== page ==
Kathleen Norris was born in Washington, D.C., and raised in South Dakota and Hawaii. She describes her early life as that of an outsider and a fish out of water. She was a voracious reader of books and a careful and quiet watcher of life around her, absorbed in school and white skinned in an area where most people were bronze skinned. She attended Bennington College in Vermont and, by her own account, was woefully unprepared for the 1960’s culture of drugs, sex, and political activism that she discovered in school. However, the college setting introduced her to poetry, and she determined to become a poet herself. After graduation, she became the arts administrator at the Academy of American Poets in New York City, where she was mentored by executive director Elizabeth Kray. Kray is credited by many with raising the visibility of poetry in the United States and in literary circles, and she was tireless in promoting public poetry readings in New York City. Norris also discovered the city’s burgeoning artistic social scene, and she befriended and encountered many influential writers and poets, including Stanley Kunitz, Gerard Malanga, Jim Carroll, Denise Levertov, Erica Jong, James Merrill, and James Wright. It was in New York City that she met and married the poet David Dwyer and published her first three books of poetry.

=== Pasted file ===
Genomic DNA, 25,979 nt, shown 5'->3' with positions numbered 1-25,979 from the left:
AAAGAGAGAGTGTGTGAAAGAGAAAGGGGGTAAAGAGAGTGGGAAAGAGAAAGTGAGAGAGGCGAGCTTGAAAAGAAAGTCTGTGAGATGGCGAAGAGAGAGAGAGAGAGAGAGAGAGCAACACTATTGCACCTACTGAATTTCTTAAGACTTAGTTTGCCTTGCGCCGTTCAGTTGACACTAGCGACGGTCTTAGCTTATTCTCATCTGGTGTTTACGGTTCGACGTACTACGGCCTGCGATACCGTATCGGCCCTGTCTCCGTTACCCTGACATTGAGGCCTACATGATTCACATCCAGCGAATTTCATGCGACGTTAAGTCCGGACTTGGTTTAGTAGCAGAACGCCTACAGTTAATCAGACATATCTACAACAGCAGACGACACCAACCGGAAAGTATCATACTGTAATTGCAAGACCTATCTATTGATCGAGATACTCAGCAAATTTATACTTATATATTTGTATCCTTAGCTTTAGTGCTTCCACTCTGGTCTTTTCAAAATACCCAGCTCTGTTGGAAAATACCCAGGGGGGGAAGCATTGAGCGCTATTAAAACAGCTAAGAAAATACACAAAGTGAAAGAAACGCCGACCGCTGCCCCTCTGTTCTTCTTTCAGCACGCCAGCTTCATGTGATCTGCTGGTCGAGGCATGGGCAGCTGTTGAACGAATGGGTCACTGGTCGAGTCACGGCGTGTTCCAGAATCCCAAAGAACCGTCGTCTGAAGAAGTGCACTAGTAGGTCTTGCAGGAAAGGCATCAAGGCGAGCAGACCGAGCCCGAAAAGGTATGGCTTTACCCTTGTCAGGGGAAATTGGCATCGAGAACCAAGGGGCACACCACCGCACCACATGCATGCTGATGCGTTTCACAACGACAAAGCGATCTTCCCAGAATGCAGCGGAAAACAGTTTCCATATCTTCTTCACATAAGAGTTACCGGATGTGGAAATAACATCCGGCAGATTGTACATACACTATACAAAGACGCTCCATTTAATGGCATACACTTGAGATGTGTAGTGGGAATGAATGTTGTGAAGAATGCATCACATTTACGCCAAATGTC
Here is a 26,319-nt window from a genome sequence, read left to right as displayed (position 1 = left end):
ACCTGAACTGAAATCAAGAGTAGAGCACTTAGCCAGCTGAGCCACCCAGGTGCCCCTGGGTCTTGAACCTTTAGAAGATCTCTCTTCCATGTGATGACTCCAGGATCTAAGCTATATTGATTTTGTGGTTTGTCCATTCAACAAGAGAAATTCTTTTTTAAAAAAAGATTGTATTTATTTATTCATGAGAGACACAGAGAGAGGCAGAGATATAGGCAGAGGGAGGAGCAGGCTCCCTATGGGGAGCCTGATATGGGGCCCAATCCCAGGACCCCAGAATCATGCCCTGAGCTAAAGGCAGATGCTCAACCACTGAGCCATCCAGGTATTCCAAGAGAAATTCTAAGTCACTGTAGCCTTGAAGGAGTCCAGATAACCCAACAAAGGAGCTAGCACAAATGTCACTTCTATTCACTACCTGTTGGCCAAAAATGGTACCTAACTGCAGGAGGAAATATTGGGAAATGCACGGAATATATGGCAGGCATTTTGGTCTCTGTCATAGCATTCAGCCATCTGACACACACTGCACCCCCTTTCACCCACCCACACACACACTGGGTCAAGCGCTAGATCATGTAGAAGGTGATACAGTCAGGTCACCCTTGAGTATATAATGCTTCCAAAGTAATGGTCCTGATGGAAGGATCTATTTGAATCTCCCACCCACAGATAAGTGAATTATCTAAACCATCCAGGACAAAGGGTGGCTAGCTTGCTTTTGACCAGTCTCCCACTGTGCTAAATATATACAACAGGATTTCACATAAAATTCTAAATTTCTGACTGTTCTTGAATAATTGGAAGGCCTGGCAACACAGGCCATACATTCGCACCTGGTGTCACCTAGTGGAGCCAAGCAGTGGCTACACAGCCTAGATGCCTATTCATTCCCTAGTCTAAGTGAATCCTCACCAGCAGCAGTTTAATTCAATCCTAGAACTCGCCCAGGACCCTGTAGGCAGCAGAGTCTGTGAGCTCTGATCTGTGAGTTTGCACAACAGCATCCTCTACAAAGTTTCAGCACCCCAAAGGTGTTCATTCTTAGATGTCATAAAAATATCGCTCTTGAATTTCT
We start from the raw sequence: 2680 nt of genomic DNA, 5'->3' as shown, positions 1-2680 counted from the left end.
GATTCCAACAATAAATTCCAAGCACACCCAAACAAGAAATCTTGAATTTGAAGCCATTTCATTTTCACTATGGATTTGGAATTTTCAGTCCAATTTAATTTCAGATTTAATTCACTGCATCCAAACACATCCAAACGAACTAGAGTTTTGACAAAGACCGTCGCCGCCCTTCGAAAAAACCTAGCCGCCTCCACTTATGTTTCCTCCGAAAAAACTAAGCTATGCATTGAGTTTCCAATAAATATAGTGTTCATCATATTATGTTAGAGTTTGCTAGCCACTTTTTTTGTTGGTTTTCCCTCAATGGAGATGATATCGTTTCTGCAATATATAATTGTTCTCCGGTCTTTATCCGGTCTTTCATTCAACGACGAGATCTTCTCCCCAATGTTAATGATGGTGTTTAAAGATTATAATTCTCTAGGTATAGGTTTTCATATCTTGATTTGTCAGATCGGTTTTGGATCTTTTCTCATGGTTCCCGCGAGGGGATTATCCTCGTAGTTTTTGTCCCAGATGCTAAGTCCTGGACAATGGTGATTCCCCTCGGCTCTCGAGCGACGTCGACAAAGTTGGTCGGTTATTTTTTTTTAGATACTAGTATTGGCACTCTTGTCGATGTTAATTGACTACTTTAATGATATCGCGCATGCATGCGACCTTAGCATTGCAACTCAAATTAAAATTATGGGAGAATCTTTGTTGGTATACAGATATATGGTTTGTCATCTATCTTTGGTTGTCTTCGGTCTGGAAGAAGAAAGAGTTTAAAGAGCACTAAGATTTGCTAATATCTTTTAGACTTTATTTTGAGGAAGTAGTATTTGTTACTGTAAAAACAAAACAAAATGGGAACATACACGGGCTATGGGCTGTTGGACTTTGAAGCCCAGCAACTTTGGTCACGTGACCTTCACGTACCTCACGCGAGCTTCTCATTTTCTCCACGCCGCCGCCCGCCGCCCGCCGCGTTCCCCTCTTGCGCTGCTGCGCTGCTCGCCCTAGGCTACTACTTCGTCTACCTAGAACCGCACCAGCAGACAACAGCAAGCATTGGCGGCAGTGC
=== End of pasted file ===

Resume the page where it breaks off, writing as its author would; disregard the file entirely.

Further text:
Raised a Protestant and always intrigued by God, faith, theology, and her struggle to believe, Norris often employed religious themes in her early poetry collections. One reviewer encouraged her to drop her constant references to angels, but she continued to weave religious and deeply spiritual themes throughout her poetry.
In the mid-1970’s, Norris and Dwyer moved to Lemmon, South Dakota, her grandparents’ hometown. Norris became very active in a small Methodist church on the plains of the Dakotas. Norris began to lead the congregation in worship, and encouraged by that community of faith, she sought to explore more deeply her call from God to preach, teach, think, and write. She also became an oblate at a Benedictine monastery. Oblates are laypeople who formally associate themselves with religious orders and commit to carrying out the community’s prayer practices in their daily lives. All these spiritual experiences led Norris to write the autobiographical Dakota. The book’s success launched Norris’s career as a popular speaker, thinker, and commentator on all things spiritual. After Dakota, she published several more works of nonfiction. Her husband died in 2003. She explores the depression she struggled with after his death in Acedia and Me.